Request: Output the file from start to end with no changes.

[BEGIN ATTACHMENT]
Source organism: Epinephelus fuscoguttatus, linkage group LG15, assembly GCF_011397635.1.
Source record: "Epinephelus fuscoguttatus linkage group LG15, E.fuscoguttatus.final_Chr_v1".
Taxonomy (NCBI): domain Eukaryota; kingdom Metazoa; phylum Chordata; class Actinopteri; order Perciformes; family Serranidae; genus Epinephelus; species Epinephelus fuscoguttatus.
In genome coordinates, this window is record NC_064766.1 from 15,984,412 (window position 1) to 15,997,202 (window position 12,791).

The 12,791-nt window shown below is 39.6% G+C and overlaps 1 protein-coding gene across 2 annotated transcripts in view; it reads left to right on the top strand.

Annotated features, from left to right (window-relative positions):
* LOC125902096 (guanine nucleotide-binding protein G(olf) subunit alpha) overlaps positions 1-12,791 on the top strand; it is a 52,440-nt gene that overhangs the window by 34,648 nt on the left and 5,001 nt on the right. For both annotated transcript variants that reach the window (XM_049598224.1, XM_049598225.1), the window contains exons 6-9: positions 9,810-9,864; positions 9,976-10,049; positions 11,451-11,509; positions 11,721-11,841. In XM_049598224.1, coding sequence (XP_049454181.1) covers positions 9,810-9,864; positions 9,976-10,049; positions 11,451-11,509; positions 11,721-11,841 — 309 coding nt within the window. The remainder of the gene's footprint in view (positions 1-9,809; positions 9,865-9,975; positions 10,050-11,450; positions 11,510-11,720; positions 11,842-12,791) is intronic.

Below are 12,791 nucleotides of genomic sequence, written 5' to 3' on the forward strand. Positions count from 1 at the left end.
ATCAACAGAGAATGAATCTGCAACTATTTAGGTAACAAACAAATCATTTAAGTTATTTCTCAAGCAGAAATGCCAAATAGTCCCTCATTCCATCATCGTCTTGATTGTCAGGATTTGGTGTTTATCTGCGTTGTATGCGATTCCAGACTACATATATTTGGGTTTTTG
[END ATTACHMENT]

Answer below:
Source organism: Epinephelus fuscoguttatus, linkage group LG15, assembly GCF_011397635.1.
Source record: "Epinephelus fuscoguttatus linkage group LG15, E.fuscoguttatus.final_Chr_v1".
Taxonomy (NCBI): domain Eukaryota; kingdom Metazoa; phylum Chordata; class Actinopteri; order Perciformes; family Serranidae; genus Epinephelus; species Epinephelus fuscoguttatus.
In genome coordinates, this window is record NC_064766.1 from 15,984,412 (window position 1) to 15,997,202 (window position 12,791).

The 12,791-nt window shown below is 39.6% G+C and overlaps 1 protein-coding gene across 2 annotated transcripts in view; it reads left to right on the top strand.

Annotated features, from left to right (window-relative positions):
* LOC125902096 (guanine nucleotide-binding protein G(olf) subunit alpha) overlaps positions 1-12,791 on the top strand; it is a 52,440-nt gene that overhangs the window by 34,648 nt on the left and 5,001 nt on the right. For both annotated transcript variants that reach the window (XM_049598224.1, XM_049598225.1), the window contains exons 6-9: positions 9,810-9,864; positions 9,976-10,049; positions 11,451-11,509; positions 11,721-11,841. In XM_049598224.1, coding sequence (XP_049454181.1) covers positions 9,810-9,864; positions 9,976-10,049; positions 11,451-11,509; positions 11,721-11,841 — 309 coding nt within the window. The remainder of the gene's footprint in view (positions 1-9,809; positions 9,865-9,975; positions 10,050-11,450; positions 11,510-11,720; positions 11,842-12,791) is intronic.

Below are 12,791 nucleotides of genomic sequence, written 5' to 3' on the forward strand. Positions count from 1 at the left end.
ATCAACAGAGAATGAATCTGCAACTATTTAGGTAACAAACAAATCATTTAAGTTATTTCTCAAGCAGAAATGCCAAATAGTCCCTCATTCCATCATCGTCTTGATTGTCAGGATTTGGTGTTTATCTGCGTTGTATGCGATTCCAGACTACATATATTTGGGTTTTTG